An email conversation with Dwight Yorke: 'I saw we were playing England and was dancing round the room'

How Trinidad & Tobago won World Cup play-off; Caribbean islands will be going crazy during finals; No problem extending career in midfield; Love Australia - laid-back and relaxed like me
Click to follow
The Independent Football

What was your reaction to the World Cup draw - and getting England in particular? I'm absolutely ecstatic to be playing England. Playing in the World Cup was always going to be great, but to be playing against England, where I played so much football and have a lot of friends, will make it even better. I said all along that playing England at the World Cup would be the ultimate and for it to come true is like a dream. I woke up and switched on the television to CNN and when I saw that we were playing England I was dancing around the room.

How do you think you will fare? I know we're talking about the minnow against the might of world football, but it's still 11 versus 11 and anything could happen on such a big occasion. Nothing is a foregone conclusion any more, the days of 10-0, 12-0, have gone.

Bruce Arena, the coach of the United States, rates Trinidad & Tobago and Australia as the tournament's whipping boys. What do you think? The manager of the American team is entitled to his opinion. Hopefully when he comes up against one of us we can shove the words right back in his face. America was in our [qualifying] group. They know they were very fortunate to beat us. They are not a brilliant team like they are making out to be. We've been playing them for years - they are not that special.

It's now a few weeks since Trinidad & Tobago qualified for the World Cup finals. Have you come down to earth and how do you feel about the achievement now? To be honest, I'm not sure it's really sunk in properly yet. I chose not to go back to T & T to celebrate as I had Sydney FC duties to think about so I haven't really had the chance to get too excited. And when I came back all the Aussies were celebrating as well.

It was a dramatic World Cup play-off second leg in Bahrain. What are you memories? I remember speaking to a lot of my friends and family before the game, the noise of the ground and how we controlled most of the game. There were a couple of incidents that will stick in my mind - like taking the corner for the goal and the feeling of seeing the ball go in.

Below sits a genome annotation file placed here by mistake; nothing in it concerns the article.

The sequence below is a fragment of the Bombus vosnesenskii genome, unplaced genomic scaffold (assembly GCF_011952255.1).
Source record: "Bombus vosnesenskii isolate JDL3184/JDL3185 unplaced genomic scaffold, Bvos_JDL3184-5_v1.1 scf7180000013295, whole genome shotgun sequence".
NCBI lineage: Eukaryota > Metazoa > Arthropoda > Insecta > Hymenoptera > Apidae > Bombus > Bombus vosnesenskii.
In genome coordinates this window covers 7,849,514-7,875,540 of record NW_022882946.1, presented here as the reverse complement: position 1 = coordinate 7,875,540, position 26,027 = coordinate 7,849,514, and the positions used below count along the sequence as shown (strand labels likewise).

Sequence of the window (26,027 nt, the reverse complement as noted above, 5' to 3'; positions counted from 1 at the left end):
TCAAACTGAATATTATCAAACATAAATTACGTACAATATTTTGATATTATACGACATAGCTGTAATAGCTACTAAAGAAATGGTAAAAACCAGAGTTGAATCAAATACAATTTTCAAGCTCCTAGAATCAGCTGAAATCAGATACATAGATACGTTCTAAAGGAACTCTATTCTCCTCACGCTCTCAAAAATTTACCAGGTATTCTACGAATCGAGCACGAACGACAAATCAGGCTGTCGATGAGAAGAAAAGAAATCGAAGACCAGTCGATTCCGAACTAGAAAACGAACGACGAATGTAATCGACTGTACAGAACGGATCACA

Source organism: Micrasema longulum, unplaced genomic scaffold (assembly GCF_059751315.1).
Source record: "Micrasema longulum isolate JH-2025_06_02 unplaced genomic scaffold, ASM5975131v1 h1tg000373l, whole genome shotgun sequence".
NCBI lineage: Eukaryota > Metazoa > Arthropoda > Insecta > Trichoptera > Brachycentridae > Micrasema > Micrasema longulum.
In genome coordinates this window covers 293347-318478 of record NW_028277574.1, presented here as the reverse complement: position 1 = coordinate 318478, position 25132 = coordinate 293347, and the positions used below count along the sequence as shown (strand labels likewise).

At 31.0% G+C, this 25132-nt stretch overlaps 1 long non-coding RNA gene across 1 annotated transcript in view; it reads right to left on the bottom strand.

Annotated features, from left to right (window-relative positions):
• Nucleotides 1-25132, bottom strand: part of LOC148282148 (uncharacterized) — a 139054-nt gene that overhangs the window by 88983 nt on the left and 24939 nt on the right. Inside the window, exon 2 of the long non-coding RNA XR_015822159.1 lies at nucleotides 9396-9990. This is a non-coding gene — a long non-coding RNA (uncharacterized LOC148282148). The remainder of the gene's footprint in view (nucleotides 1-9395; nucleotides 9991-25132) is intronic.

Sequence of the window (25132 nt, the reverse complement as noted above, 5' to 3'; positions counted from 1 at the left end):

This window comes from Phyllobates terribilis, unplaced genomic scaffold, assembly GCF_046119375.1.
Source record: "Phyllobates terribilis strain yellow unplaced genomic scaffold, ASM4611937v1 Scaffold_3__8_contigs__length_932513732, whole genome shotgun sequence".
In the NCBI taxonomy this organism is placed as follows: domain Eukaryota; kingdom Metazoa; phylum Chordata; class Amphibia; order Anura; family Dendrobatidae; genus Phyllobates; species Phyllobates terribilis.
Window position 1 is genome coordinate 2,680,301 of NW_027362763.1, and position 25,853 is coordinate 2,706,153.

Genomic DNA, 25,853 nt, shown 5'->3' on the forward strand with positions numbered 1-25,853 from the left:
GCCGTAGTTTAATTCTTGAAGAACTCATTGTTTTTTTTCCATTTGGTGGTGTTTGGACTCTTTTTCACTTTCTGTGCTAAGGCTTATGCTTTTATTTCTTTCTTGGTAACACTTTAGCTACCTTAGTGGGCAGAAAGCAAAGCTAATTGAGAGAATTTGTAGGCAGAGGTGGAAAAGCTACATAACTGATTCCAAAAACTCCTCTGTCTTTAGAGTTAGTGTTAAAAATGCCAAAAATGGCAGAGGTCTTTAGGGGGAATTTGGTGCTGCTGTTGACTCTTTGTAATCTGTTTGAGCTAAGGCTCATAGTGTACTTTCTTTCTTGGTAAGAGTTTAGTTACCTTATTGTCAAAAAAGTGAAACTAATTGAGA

How were the celebrations and what did you end up doing? We didn't really celebrate that crazy. Yes we had a couple of drinks in the hotel we were staying in but it wasn't like we were at home. The boys were all heading back to T & T first thing in the morning. I ended up by the swimming pool the following lunchtime on my own waiting for my flight!

Have the players been given any special reward or recognition? Not just yet. I think the Prime Minister is planning something, though. It would be nice to be recognised for getting there for the first time in our country's history.

Trinidad & Tobago will be the smallest nation at the World Cup. What does it mean to the islands and how will it be followed back in Port of Spain? You'll see what it means to us in the Caribbean! The islands will be going crazy during the tournament. It would be a great place to be if I wasn't actually playing!

Did you ever think it would happen? When I looked at the group I thought "we can do this". We were going to have to battle and more than likely go through the elimination round but all of our beliefs grew with every game.

You are captain - and the most celebrated player. Why did you come out of international retirement and what does the responsibility of wearing that captain's armband mean to you? It means absolutely everything to me. It is definitely one of the highest moments of my career. I will remember captaining my country to the finals. I came back because I thought I didn't want to end my international career thinking I could have been better or done more as an international footballer.